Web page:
The title of Dan Barber's recently released book lends itself to a very broad scope. What exactly does the future of food mean? What will food look like? How will we produce it? Who, if anyone, will farm in the future?!
As a future feeder, I couldn't wait to get my hands on a copy. The pages now bear illegible scrawl and increasingly emphatic pencil underlining (a hangover from my university days) as the chapters continue.
Not sure Barber has all the answers to the questions posed but the book certainly makes for hopeful and engaging reading. Through his meandering tales he provides a window into a vast and wonderful world of fish farmers, grain growers, dairy farmers, livestock breeders, free-range foie-gras goose lovers, seed savers and breeders, scientists, activists and foodies. Barber champions the fringe farmers, the innovators and rule-breakers and will have you believe that anything is possible for the future of food. Indeed, it is happening already.
As a chef Barber has always been preoccupied with produce and the food production system. His passion for sourcing ethical produce led him to eventually believe that the farm to table movement has failed. It is this disillusionment that fuels Barber's search for a more real concept of the farm to table movement that develops through the chapters of the book.
The Third Plate is Barber's attempt to go "beyond raising awareness about the importance of farmers and sustainable agriculture." If we are to truly understand the connection between farm to table we must go beyond. Nostalgia for the agrarian lifestyle and heirloom vegetables is just not going to cut it.
Food should truly reflect the land, culture and people that created it. Not only that, food should taste good too. Barber believes that by working together "farmers, chefs, and breeders can become part of a complex web of relationships that supports the health of the land." Which is to say, the health of the land sits above all else.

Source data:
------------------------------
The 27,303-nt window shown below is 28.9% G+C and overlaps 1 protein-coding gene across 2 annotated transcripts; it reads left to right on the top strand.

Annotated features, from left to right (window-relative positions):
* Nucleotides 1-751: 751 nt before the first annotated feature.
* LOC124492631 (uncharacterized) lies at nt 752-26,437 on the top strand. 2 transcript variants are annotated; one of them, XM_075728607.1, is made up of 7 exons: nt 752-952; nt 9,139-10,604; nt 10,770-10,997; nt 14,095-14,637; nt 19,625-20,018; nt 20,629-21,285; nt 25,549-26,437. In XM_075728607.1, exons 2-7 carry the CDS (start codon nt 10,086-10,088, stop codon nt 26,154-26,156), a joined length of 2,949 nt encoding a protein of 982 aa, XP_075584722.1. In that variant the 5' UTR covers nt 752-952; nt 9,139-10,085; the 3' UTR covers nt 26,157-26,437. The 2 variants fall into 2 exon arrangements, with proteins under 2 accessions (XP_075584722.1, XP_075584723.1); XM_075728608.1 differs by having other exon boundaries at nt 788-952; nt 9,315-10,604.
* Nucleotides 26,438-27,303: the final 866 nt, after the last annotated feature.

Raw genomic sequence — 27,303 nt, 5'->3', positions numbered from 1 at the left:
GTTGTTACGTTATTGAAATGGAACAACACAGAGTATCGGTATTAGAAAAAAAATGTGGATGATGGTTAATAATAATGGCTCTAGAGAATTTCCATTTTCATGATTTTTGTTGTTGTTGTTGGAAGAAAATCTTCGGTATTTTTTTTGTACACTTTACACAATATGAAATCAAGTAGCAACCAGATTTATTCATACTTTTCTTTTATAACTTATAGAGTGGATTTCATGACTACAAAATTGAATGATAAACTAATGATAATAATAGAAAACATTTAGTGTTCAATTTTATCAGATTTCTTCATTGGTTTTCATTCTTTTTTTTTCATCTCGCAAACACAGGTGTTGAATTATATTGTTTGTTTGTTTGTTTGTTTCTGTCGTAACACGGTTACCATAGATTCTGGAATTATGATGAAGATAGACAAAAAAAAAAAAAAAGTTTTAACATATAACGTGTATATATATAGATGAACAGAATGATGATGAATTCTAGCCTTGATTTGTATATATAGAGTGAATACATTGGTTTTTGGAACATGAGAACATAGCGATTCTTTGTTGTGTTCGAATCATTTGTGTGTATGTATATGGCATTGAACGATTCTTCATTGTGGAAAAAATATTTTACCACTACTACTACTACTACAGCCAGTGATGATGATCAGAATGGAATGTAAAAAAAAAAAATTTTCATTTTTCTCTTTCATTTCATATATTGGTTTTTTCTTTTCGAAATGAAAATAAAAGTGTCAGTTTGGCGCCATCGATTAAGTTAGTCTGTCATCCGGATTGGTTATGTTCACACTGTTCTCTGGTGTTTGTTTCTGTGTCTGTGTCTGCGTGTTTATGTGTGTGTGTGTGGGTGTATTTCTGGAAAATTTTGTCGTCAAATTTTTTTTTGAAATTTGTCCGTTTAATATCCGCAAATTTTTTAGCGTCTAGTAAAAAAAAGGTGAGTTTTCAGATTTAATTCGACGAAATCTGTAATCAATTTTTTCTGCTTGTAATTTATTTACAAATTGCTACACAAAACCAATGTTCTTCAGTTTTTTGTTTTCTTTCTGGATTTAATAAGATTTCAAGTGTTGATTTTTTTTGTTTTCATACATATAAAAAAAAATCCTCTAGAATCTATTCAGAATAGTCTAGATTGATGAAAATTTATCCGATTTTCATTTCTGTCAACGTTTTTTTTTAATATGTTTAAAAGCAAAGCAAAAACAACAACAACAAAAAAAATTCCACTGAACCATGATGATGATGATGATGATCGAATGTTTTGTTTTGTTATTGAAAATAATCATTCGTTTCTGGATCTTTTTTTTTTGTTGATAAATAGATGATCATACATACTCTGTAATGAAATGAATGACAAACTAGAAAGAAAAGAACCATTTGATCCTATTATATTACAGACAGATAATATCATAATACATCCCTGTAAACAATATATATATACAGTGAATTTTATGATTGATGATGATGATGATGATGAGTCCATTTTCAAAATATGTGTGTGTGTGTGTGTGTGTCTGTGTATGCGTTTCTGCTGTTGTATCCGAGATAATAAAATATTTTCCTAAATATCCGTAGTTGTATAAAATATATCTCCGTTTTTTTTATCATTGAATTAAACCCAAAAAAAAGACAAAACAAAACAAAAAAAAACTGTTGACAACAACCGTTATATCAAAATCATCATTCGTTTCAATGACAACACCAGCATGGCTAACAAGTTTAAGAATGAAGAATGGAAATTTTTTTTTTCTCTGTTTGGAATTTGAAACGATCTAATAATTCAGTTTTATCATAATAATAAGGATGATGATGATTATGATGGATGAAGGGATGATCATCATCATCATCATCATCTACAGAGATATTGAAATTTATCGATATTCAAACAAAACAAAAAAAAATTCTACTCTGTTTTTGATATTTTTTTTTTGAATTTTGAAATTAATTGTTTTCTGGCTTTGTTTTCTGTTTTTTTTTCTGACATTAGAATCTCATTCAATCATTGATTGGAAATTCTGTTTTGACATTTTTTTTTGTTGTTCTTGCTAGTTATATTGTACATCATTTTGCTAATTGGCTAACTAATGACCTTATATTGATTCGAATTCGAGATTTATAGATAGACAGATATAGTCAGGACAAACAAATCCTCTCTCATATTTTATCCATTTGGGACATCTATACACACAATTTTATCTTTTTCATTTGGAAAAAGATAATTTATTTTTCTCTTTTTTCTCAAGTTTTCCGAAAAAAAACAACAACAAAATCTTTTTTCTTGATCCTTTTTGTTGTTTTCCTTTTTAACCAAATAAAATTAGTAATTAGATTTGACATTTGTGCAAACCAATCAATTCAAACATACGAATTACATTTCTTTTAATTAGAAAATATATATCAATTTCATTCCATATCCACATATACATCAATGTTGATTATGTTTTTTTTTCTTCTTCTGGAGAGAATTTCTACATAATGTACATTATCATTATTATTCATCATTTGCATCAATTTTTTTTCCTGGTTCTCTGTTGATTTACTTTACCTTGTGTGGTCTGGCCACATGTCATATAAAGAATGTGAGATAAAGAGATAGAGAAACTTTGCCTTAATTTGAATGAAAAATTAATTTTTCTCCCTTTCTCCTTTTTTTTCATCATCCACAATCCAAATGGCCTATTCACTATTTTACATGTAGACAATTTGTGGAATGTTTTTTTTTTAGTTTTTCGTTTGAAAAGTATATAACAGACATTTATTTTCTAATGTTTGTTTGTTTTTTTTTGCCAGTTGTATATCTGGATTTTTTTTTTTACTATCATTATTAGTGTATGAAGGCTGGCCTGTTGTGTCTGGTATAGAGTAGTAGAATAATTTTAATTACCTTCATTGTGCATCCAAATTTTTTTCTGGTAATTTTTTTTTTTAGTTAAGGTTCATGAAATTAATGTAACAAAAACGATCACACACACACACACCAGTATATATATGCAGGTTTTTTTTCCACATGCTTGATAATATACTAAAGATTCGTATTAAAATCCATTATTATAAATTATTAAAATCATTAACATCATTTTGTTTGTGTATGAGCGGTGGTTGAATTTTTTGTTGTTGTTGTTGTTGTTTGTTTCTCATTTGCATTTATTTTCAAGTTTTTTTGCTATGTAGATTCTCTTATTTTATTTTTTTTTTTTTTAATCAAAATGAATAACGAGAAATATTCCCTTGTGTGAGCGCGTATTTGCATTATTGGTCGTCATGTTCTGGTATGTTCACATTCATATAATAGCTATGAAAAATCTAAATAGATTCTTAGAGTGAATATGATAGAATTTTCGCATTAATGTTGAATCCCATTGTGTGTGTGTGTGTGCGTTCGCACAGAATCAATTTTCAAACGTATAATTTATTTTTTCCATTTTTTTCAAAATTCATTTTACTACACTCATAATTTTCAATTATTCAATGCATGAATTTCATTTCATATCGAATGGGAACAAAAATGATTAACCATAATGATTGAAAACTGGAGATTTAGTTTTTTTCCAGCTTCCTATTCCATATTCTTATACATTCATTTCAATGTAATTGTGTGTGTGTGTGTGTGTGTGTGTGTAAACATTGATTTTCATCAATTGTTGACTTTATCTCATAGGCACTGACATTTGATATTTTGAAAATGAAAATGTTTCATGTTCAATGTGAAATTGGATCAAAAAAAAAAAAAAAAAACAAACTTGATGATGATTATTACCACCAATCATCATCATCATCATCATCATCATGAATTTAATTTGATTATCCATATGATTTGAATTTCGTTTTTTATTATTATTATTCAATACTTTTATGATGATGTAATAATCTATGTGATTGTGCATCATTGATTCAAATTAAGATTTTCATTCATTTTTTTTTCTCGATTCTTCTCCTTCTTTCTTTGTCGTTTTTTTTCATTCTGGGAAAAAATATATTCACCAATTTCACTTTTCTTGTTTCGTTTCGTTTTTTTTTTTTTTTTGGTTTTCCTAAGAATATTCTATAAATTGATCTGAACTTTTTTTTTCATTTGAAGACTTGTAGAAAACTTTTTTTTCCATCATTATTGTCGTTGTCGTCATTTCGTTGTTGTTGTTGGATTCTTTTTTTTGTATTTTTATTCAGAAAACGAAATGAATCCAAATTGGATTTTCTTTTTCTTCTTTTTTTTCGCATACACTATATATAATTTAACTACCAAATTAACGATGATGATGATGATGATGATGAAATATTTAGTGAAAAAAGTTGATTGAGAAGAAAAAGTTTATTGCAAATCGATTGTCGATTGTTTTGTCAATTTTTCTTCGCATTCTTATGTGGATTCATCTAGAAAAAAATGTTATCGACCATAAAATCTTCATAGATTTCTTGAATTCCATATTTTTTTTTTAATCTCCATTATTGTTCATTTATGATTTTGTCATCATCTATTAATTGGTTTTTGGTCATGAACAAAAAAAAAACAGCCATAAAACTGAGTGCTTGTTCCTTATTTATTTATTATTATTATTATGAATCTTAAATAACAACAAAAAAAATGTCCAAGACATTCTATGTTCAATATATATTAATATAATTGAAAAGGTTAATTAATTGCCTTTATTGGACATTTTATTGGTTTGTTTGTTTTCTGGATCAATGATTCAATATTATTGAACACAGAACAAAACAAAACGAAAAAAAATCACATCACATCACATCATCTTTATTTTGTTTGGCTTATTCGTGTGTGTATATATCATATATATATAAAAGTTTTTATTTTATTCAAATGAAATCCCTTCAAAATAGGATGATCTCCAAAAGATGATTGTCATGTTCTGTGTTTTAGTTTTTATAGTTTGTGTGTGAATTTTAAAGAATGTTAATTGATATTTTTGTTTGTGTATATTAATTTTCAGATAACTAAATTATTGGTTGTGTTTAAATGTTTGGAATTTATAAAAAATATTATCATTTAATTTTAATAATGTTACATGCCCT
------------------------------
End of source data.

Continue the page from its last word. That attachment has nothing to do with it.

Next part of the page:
To do this, chefs will need to learn to "cook with the whole farm," as Barber puts it. For example, 80 percent of American farmland is currently in grain production while fruit and vegetables occupy about 8 percent. What everyone, including chefs, fixates on is vegetables. Barber argues that in this instance whole farm cooking would mean accurately reflecting the prevalence of grains rather than the vegetables in a given dish - use more of what you've got. Whole farm cooking adheres to what the landscape provides.
You many not find answers here but you will find a compelling and refreshing view of the past, current and potential of a redesigned food production system. Barber does extremely well to peel back the deceptively shiny veneer of the farm to table movement, breaking down the idealism to reveal an incredibly complex world of competing structures and vested interests.
The overriding message is one of hope. As grain farmer Wes Jackson (founder of The Land Institute) says to Barber, "If you're working on a problem you can solve in your own lifetime, you're not thinking big enough."
If you're a farmer, chef, foodie, consumer, fisher or sometime eater you'd be well advised to sink your teeth into this wonderful offering. 10/10
Future Feeders Team